Community workers were rewarded for their contributions at the London Peace Awards held recently.
The GLA supported event attended by London Mayor Boris Johnson aims to acknowledge the contributions of people who have worked to promote peace and cohesion in London.
The event which is now in its tenth year is held across London boroughs. It was set up by the Peace Alliance to organise programmes that increase community cohesion, reduce crime and raise awareness of community safety.
The Londoner’s Peace Award, given to the individual who has promoted peace in their neighbourhood, was presented by Mayor Johnson to Patrick Regan, founder of the organisation XLP which seeks to engage with politicians, police, and gang members, to fight poverty and to support youth provision and education.
The Community Safety Award went to Decima Francis, who founded the From Boyhood to Manhood Day Support Programme – a project focusing on youth provision, particularly for young people who are in danger of being excluded from school and from wider society. Established in 1996, the project has so far touched the lives of 20,000 young people.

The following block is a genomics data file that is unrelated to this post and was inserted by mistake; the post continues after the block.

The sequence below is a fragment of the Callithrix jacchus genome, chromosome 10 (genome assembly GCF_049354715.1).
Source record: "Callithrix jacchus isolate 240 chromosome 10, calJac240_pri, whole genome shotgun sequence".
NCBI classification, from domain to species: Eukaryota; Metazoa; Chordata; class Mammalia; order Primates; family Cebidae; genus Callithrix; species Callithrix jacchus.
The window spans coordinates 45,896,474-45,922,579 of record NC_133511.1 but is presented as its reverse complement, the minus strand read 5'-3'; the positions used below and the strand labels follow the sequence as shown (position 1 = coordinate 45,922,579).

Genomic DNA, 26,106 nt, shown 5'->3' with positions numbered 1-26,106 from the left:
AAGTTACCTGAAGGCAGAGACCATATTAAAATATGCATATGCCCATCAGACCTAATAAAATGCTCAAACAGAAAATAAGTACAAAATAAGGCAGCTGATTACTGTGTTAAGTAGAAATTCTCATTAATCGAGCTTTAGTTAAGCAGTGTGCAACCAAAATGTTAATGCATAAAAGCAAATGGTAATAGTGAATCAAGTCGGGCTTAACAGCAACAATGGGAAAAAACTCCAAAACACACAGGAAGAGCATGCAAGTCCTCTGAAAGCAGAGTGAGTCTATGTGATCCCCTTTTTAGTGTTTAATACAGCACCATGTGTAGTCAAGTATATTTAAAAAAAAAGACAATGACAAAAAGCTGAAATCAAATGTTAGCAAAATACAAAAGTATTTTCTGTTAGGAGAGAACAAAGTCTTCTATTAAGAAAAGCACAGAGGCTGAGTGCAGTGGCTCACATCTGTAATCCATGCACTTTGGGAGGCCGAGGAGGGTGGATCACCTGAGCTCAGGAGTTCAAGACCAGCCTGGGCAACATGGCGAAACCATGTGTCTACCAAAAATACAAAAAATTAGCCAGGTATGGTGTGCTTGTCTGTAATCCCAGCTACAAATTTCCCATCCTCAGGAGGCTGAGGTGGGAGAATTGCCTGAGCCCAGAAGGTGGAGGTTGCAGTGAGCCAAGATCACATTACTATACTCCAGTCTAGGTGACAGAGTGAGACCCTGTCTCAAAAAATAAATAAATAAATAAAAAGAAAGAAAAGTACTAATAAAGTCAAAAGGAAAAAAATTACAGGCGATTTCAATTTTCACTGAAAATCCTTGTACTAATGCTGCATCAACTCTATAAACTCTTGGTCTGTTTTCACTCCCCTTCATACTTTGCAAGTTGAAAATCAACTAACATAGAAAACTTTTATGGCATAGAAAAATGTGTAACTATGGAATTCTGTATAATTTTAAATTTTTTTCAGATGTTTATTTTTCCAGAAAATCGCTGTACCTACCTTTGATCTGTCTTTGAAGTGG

Michael Kosmas received the Diversity Award for his work in founding the NXG project which aims to mentor young people from a variety of backgrounds and to help them to develop their creative skills in a safe environment.
Founder of the Redbridge Neighbourhood Watch Association Wilson Chowdhry received the Bridge Builders Award in recognition for the work that has since been carried out. The RNWA is an effective communicator between communities, ASBO and Police Teams in Redbridge.
Darwin Bernadrdo founder of NUTMEG received the Young Persons Award. NUTMEG is an organisation which supports young people in recognising their own potential through events which engage and bring young people together encouraging them to support each other in developing new ideas.
The Community Engagement Award went to Michael Smith. Smith started the Word for Weapons campaign which providing bins where people can hand in offensive weapons. So far nearly 1000 weapons have been handed in.
Black Youth Achievement CIC was founded in 2008 and aims to celebrate the achievements of young Black people. The first Black Youth Achievement awards were held in November 2009 and were organised by the founder Kay Oldroyd. Oldroyd received the Volunteer Award for her work.
The Developing Real Examples and Mentors Award (DREAM) was awarded to Nilesh Badiani a trustee of Sai School Harrow who set up a weekend institution for young people from BAME backgrounds which promotes human values.
By Richard Sudan
Filed under: Community Organisations |